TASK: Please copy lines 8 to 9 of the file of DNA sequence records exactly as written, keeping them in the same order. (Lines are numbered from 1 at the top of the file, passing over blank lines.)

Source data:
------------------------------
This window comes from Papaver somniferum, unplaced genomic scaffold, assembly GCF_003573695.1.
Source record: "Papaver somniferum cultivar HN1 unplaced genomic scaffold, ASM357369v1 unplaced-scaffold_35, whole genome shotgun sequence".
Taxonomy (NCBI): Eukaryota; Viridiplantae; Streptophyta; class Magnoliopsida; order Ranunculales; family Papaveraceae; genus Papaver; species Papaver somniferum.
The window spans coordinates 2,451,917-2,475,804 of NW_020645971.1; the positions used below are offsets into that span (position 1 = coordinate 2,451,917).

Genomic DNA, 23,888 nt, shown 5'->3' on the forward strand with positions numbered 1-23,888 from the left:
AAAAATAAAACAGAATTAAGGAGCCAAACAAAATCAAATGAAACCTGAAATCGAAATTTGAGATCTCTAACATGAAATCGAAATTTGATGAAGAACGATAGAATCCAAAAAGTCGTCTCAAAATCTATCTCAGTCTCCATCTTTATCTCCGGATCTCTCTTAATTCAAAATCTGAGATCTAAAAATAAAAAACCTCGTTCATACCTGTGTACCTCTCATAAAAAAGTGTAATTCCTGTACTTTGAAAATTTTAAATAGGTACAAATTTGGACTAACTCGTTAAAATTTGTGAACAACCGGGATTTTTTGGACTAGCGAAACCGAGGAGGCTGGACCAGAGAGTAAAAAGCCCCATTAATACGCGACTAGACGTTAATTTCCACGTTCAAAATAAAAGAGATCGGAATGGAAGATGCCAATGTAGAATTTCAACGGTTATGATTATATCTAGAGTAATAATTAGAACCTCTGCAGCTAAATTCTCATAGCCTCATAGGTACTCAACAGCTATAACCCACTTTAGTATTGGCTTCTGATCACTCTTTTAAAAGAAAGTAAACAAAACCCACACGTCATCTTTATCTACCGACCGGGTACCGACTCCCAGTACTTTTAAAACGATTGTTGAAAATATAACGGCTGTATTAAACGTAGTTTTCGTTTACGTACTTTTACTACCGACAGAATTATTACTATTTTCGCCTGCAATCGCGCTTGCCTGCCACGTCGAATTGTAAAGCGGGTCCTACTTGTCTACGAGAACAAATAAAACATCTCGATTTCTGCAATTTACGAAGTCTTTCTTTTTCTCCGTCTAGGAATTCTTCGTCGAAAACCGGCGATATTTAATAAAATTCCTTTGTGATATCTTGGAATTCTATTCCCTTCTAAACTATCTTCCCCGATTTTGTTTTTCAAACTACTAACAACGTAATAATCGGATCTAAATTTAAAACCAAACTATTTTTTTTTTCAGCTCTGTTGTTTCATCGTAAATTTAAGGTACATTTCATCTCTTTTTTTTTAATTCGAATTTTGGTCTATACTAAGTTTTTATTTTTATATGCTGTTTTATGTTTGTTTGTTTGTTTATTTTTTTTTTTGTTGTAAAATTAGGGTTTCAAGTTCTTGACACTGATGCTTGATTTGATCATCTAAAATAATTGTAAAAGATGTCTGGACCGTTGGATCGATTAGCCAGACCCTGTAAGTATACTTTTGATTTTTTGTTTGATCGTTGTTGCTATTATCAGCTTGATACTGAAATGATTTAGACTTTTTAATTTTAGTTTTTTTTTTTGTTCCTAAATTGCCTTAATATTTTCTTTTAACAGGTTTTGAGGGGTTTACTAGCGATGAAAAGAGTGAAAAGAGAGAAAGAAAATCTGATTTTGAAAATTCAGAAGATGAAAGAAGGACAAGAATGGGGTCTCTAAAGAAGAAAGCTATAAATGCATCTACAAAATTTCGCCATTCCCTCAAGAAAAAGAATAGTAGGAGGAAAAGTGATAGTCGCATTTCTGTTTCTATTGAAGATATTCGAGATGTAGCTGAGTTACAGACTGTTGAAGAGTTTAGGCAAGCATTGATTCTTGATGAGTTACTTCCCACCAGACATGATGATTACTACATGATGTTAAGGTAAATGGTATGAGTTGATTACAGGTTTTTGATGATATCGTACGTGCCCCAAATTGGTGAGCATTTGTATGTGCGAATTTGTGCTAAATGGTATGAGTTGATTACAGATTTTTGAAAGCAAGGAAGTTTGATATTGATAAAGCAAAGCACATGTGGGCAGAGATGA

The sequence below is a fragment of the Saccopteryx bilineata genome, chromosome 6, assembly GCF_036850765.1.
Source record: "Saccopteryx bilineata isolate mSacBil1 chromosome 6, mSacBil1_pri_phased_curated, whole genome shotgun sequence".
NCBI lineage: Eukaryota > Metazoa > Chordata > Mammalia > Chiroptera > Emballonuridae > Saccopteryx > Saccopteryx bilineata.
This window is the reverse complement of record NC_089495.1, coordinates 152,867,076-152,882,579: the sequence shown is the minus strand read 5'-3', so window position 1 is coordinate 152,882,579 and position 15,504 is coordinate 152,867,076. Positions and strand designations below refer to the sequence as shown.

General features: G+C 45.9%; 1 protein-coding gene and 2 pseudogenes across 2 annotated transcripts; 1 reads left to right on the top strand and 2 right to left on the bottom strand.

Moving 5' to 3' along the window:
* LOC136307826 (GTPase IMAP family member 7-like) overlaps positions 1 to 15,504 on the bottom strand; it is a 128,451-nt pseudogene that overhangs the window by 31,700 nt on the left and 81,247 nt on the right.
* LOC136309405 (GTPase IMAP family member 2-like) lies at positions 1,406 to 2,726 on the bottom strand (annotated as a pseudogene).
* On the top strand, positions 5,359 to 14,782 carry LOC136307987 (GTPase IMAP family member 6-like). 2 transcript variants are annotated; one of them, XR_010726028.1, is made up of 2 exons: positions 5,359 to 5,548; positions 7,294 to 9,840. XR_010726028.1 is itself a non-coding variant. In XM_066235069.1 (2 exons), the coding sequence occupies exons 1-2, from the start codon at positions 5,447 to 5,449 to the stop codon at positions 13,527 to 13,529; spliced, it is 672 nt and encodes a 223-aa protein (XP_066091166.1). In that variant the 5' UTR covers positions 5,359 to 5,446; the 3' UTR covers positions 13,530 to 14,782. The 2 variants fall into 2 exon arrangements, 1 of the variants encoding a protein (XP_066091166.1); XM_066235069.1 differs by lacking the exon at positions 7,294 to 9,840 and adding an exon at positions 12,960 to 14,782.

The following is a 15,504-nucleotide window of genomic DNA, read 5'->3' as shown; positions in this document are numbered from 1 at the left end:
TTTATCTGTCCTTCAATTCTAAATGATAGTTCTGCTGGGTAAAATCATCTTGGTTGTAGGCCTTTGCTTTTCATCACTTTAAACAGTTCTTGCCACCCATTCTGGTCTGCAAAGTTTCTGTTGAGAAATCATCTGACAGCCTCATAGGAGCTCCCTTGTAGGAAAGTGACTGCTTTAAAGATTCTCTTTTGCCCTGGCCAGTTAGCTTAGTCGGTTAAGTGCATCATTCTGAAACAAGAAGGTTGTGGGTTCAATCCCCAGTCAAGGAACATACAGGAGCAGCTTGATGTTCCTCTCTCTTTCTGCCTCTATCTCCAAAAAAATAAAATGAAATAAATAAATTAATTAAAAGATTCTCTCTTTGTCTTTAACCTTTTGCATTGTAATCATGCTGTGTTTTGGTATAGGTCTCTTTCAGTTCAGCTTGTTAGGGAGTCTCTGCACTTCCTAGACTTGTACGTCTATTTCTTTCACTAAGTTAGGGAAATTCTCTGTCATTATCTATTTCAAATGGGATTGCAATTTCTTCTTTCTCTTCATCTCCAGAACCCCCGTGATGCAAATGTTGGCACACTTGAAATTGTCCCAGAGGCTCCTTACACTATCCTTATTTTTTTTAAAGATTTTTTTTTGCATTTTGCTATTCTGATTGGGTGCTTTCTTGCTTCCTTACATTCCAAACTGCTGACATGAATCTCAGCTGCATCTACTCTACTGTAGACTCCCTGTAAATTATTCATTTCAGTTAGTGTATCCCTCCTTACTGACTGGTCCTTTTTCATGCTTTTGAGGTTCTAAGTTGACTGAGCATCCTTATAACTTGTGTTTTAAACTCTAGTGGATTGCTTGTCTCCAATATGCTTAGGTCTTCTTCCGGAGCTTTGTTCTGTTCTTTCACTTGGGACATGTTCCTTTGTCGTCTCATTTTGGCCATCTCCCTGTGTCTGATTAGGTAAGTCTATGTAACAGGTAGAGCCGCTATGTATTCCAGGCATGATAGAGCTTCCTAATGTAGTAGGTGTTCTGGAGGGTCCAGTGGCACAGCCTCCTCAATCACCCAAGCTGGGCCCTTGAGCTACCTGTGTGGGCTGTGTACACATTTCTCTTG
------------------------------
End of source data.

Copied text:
Source record: "Saccopteryx bilineata isolate mSacBil1 chromosome 6, mSacBil1_pri_phased_curated, whole genome shotgun sequence".
NCBI lineage: Eukaryota > Metazoa > Chordata > Mammalia > Chiroptera > Emballonuridae > Saccopteryx > Saccopteryx bilineata.